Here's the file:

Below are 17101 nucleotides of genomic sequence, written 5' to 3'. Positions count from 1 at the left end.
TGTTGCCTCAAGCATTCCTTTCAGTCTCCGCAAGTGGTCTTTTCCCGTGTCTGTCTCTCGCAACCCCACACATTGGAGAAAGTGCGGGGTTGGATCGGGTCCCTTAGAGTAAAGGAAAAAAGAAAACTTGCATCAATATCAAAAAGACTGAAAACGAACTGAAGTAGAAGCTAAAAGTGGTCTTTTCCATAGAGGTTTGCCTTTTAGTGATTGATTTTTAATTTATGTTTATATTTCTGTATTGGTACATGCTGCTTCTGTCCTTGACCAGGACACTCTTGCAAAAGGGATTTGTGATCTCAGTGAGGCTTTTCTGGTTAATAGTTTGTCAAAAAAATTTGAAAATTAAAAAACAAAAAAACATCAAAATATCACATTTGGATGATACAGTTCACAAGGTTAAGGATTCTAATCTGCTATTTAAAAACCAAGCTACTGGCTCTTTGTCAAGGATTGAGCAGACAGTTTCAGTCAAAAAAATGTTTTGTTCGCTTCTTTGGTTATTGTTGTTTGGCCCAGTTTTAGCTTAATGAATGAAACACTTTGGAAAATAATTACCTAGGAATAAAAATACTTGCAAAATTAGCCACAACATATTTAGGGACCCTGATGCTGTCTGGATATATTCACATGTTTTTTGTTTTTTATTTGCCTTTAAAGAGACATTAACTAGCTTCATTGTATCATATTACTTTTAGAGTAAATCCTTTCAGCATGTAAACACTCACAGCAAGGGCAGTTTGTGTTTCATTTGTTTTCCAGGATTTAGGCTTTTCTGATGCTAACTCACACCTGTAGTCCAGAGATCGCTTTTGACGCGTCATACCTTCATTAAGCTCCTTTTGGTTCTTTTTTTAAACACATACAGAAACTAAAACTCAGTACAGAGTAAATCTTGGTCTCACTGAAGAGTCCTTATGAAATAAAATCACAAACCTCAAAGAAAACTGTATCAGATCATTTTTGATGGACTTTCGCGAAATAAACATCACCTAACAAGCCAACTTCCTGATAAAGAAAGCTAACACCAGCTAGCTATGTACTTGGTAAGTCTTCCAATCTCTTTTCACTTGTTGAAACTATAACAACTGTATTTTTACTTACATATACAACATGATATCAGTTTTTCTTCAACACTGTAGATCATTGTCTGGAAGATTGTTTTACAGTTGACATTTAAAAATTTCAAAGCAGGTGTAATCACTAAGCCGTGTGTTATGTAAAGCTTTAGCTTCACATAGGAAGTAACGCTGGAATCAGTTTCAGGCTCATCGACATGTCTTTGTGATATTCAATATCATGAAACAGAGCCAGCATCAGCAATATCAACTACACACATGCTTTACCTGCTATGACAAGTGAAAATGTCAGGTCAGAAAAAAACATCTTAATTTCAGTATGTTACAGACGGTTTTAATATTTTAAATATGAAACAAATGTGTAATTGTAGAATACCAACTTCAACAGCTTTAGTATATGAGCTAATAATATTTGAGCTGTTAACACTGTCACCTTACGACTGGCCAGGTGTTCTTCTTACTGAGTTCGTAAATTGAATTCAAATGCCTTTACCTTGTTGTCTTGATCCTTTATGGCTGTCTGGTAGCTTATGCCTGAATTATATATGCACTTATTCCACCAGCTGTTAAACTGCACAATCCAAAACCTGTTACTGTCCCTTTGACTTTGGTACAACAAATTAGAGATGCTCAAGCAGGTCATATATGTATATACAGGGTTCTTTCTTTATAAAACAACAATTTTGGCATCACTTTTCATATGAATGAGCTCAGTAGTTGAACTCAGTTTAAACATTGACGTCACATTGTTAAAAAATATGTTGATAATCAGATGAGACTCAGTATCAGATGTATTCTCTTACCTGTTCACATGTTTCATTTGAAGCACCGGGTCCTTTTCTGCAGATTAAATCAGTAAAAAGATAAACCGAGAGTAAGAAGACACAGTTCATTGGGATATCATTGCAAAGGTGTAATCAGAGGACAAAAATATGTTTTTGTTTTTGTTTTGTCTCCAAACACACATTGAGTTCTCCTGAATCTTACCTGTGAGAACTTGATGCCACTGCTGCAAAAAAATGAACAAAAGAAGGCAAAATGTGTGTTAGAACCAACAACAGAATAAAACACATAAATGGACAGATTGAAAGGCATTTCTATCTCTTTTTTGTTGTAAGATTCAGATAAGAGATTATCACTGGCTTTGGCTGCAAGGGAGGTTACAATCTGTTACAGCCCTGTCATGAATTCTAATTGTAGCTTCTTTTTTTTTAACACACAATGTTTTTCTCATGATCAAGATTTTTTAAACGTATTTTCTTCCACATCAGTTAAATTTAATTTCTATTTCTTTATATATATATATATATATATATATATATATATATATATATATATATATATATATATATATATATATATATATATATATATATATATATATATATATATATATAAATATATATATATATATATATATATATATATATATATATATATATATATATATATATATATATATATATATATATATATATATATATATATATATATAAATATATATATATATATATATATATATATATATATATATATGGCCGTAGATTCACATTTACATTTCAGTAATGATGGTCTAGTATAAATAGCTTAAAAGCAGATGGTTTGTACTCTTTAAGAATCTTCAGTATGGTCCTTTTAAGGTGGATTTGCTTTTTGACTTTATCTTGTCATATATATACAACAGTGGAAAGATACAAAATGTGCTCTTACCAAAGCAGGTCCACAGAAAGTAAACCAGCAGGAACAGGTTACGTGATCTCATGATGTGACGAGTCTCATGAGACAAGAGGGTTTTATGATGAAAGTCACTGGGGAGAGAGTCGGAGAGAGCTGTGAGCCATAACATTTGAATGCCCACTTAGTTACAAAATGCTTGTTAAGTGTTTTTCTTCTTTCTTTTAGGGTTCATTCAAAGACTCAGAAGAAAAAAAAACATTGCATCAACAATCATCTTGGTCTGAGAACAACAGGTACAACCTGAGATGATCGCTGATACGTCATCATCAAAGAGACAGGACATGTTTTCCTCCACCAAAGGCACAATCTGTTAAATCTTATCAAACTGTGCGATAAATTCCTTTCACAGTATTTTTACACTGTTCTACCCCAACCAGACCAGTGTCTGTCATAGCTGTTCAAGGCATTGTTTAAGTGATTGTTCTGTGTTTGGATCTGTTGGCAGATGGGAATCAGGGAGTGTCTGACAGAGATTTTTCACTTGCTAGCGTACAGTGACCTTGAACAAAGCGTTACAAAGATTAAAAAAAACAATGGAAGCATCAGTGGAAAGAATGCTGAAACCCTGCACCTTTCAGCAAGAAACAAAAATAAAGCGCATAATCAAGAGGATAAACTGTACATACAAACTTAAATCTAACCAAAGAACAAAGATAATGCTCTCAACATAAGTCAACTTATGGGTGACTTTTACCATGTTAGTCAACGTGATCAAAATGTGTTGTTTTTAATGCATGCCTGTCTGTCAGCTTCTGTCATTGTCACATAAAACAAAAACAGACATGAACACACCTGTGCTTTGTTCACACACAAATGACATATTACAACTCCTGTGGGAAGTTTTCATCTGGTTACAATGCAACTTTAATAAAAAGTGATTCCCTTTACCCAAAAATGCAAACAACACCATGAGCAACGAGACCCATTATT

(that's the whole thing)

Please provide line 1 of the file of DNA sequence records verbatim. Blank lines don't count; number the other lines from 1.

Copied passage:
Below are 17101 nucleotides of genomic sequence, written 5' to 3'. Positions count from 1 at the left end.